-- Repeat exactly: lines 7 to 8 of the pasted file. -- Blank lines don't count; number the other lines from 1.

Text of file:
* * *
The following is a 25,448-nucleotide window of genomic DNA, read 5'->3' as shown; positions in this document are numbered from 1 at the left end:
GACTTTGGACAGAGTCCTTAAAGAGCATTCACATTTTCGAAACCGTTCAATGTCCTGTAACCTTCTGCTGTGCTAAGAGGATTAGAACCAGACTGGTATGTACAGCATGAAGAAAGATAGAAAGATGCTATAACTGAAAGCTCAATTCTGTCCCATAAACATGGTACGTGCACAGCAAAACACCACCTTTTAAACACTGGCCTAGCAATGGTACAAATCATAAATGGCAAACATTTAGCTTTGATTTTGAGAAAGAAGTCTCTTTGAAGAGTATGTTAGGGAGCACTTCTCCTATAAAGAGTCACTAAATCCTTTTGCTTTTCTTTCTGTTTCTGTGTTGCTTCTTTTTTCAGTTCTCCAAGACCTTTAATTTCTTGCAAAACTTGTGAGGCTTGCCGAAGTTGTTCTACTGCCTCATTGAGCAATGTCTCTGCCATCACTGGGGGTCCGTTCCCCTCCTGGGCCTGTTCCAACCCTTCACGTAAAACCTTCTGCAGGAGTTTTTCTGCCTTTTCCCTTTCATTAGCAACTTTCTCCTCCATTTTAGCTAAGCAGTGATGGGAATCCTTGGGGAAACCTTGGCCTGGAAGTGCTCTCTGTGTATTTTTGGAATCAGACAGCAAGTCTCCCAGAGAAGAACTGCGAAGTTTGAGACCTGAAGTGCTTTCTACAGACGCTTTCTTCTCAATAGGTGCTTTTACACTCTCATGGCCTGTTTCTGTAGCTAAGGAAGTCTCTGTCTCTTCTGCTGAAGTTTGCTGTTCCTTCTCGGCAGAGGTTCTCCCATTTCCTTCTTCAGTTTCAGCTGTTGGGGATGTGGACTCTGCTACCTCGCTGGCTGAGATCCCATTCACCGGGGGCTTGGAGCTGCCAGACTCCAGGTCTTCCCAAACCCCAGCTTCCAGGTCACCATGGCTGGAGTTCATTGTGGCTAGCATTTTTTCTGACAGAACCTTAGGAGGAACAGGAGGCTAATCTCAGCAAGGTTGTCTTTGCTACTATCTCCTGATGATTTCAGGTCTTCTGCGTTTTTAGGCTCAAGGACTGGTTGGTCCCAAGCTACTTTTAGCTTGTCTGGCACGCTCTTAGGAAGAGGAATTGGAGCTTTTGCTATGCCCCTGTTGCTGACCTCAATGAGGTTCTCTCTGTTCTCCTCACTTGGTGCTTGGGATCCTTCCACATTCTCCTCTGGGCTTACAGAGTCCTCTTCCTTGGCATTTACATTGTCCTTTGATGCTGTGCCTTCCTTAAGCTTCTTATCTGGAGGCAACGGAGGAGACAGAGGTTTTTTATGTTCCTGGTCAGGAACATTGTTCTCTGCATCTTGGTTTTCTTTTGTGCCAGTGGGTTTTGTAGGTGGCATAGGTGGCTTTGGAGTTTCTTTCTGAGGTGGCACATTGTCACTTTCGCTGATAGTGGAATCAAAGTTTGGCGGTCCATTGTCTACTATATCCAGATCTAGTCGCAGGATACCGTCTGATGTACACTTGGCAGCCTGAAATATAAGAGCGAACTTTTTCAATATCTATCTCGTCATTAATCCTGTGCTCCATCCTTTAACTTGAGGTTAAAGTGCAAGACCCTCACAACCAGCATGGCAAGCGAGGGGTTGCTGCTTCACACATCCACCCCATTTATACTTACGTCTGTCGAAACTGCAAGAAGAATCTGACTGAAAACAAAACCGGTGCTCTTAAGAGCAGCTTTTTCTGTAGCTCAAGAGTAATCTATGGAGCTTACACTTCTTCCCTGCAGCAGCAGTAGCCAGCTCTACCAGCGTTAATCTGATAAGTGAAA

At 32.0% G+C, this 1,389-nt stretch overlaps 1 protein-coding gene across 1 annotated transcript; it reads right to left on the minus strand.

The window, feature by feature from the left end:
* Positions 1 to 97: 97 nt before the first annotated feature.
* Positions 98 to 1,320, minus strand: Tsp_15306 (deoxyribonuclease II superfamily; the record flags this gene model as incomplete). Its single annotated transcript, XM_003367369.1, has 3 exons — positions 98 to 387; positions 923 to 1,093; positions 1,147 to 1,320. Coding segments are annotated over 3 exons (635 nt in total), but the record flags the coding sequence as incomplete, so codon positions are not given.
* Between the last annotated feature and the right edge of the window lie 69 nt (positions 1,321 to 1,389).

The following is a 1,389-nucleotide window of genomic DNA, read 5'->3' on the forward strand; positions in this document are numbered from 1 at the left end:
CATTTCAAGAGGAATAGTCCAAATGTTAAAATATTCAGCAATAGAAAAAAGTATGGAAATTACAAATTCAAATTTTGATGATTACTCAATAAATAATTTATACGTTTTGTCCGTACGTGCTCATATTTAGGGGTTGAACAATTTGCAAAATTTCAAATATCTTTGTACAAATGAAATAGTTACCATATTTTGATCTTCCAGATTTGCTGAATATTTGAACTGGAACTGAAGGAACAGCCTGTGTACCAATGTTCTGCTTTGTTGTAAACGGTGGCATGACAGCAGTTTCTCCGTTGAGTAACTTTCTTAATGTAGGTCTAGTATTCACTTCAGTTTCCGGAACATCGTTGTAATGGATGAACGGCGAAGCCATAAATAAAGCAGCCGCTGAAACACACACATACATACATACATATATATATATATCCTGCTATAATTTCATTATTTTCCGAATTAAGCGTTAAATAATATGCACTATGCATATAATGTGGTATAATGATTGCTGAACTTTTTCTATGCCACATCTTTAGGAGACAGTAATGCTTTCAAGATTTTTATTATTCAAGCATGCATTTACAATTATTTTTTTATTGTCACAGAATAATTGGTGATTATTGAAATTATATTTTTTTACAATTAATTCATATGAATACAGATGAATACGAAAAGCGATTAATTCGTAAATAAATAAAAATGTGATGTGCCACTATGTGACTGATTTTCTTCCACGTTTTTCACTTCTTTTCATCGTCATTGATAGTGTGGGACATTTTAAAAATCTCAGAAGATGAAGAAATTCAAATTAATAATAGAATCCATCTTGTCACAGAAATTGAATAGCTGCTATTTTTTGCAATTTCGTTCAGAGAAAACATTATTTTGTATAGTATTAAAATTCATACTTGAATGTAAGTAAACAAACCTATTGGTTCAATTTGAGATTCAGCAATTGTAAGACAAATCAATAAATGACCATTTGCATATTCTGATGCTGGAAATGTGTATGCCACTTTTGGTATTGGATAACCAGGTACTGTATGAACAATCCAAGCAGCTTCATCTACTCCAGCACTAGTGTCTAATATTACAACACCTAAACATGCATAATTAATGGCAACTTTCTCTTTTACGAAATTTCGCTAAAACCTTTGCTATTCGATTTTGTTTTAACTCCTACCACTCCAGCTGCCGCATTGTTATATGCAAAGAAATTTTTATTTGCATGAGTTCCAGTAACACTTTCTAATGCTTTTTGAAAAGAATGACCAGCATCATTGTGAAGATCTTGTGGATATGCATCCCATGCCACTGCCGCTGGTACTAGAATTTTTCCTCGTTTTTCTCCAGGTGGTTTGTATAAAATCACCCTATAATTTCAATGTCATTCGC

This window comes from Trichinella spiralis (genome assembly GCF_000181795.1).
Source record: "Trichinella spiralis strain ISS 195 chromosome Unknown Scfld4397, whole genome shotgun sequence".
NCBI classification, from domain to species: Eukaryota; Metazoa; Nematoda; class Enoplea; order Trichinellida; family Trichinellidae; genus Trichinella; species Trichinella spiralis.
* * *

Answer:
* Between the last annotated feature and the right edge of the window lie 69 nt (positions 1,321 to 1,389).

The following is a 1,389-nucleotide window of genomic DNA, read 5'->3' on the forward strand; positions in this document are numbered from 1 at the left end: